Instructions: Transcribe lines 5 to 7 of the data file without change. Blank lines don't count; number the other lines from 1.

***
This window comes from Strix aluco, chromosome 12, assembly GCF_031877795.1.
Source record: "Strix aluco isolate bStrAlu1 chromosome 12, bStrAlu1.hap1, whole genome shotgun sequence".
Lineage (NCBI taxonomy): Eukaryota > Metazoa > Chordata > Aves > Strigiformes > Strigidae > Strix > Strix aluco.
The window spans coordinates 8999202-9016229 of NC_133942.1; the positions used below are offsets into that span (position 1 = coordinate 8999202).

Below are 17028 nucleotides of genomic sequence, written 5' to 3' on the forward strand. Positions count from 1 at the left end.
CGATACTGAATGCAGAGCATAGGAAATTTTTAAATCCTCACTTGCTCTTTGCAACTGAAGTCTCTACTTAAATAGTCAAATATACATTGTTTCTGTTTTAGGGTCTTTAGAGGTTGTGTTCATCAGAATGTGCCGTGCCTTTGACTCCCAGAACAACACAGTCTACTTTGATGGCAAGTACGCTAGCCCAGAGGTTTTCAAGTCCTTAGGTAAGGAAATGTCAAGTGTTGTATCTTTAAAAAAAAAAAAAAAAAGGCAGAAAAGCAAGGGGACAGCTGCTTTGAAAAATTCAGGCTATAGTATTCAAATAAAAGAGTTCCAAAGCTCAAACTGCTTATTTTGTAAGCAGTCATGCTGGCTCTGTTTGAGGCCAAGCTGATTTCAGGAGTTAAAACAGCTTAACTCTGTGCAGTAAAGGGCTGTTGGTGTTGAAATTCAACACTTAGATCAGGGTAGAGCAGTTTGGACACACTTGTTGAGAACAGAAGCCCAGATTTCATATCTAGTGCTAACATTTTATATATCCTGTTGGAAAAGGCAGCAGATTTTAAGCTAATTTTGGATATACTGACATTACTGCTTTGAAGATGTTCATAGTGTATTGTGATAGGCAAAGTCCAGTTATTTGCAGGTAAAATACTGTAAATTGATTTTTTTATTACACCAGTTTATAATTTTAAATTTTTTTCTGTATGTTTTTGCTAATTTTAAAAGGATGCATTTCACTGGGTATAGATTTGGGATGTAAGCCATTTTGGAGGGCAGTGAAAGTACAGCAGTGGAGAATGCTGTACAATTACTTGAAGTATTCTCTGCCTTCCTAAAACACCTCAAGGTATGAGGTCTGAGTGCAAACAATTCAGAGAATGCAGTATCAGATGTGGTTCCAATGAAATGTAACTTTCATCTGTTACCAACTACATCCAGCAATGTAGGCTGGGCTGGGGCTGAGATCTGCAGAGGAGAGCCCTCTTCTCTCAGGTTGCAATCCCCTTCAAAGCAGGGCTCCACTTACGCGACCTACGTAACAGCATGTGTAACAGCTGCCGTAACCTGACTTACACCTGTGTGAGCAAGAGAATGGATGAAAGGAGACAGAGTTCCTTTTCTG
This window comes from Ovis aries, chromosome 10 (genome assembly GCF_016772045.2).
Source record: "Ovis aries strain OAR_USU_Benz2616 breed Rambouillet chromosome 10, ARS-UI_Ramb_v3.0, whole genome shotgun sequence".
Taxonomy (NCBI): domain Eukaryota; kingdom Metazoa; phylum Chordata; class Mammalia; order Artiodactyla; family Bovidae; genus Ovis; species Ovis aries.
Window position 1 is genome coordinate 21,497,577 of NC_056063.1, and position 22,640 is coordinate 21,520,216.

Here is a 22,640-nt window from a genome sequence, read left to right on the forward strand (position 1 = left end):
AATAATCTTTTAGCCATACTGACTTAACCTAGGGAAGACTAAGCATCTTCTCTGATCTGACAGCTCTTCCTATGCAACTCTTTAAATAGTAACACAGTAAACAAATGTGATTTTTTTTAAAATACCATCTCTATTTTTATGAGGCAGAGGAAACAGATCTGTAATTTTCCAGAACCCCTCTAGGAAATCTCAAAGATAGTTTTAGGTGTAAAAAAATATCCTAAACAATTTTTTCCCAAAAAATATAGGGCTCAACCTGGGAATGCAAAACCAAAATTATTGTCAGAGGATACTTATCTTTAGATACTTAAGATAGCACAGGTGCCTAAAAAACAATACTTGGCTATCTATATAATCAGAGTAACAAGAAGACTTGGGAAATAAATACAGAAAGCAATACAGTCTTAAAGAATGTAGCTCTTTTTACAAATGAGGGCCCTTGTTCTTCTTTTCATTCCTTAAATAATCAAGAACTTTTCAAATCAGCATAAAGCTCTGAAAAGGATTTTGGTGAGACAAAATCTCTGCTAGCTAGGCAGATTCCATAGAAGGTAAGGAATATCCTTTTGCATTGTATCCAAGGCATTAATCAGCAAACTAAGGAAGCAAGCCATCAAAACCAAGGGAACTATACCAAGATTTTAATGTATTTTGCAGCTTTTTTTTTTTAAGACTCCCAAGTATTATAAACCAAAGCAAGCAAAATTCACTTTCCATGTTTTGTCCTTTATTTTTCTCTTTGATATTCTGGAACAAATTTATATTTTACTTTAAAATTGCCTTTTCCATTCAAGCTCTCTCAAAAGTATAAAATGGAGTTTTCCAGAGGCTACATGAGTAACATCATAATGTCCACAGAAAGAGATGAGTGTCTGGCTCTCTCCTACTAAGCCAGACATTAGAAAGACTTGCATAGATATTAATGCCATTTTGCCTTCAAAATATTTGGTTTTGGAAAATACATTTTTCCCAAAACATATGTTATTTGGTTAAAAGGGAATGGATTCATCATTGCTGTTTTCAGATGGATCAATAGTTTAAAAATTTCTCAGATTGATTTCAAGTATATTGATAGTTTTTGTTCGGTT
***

Below are 17028 nucleotides of genomic sequence, written 5' to 3' on the forward strand. Positions count from 1 at the left end.
CGATACTGAATGCAGAGCATAGGAAATTTTTAAATCCTCACTTGCTCTTTGCAACTGAAGTCTCTACTTAAATAGTCAAATATACATTGTTTCTGTTTTAGGGTCTTTAGAGGTTGTGTTCATCAGAATGTGCCGTGCCTTTGACTCCCAGAACAACACAGTCTACTTTGATGGCAAGTACGCTAGCCCAGAGGTTTTCAAGTCCTTAGGTAAGGAAATGTCAAGTGTTGTATCTTTAAAAAAAAAAAAAAAAAGGCAGAAAAGCAAGGGGACAGCTGCTTTGAAAAATTCAGGCTATAGTATTCAAATAAAAGAGTTCCAAAGCTCAAACTGCTTATTTTGTAAGCAGTCATGCTGGCTCTGTTTGAGGCCAAGCTGATTTCAGGAGTTAAAACAGCTTAACTCTGTGCAGTAAAGGGCTGTTGGTGTTGAAATTCAACACTTAGATCAGGGTAGAGCAGTTTGGACACACTTGTTGAGAACAGAAGCCCAGATTTCATATCTAGTGCTAACATTTTATATATCCTGTTGGAAAAGGCAGCAGATTTTAAGCTAATTTTGGATATACTGACATTACTGCTTTGAAGATGTTCATAGTGTATTGTGATAGGCAAAGTCCAGTTATTTGCAGGTAAAATACTGTAAATTGATTTTTTTATTACACCAGTTTATAATTTTAAATTTTTTTCTGTATGTTTTTGCTAATTTTAAAAGGATGCATTTCACTGGGTATAGATTTGGGATGTAAGCCATTTTGGAGGGCAGTGAAAGTACAGCAGTGGAGAATGCTGTACAATTACTTGAAGTATTCTCTGCCTTCCTAAAACACCTCAAGGTATGAGGTCTGAGTGCAAACAATTCAGAGAATGCAGTATCAGATGTGGTTCCAATGAAATGTAACTTTCATCTGTTACCAACTACATCCAGCAATGTAGGCTGGGCTGGGGCTGAGATCTGCAGAGGAGAGCCCTCTTCTCTCAGGTTGCAATCCCCTTCAAAGCAGGGCTCCACTTACGCGACCTACGTAACAGCATGTGTAACAGCTGCCGTAACCTGACTTACACCTGTGTGAGCAAGAGAATGGATGAAAGGAGACAGAGTTCCTTTTCTG
This window comes from Ovis aries, chromosome 10 (genome assembly GCF_016772045.2).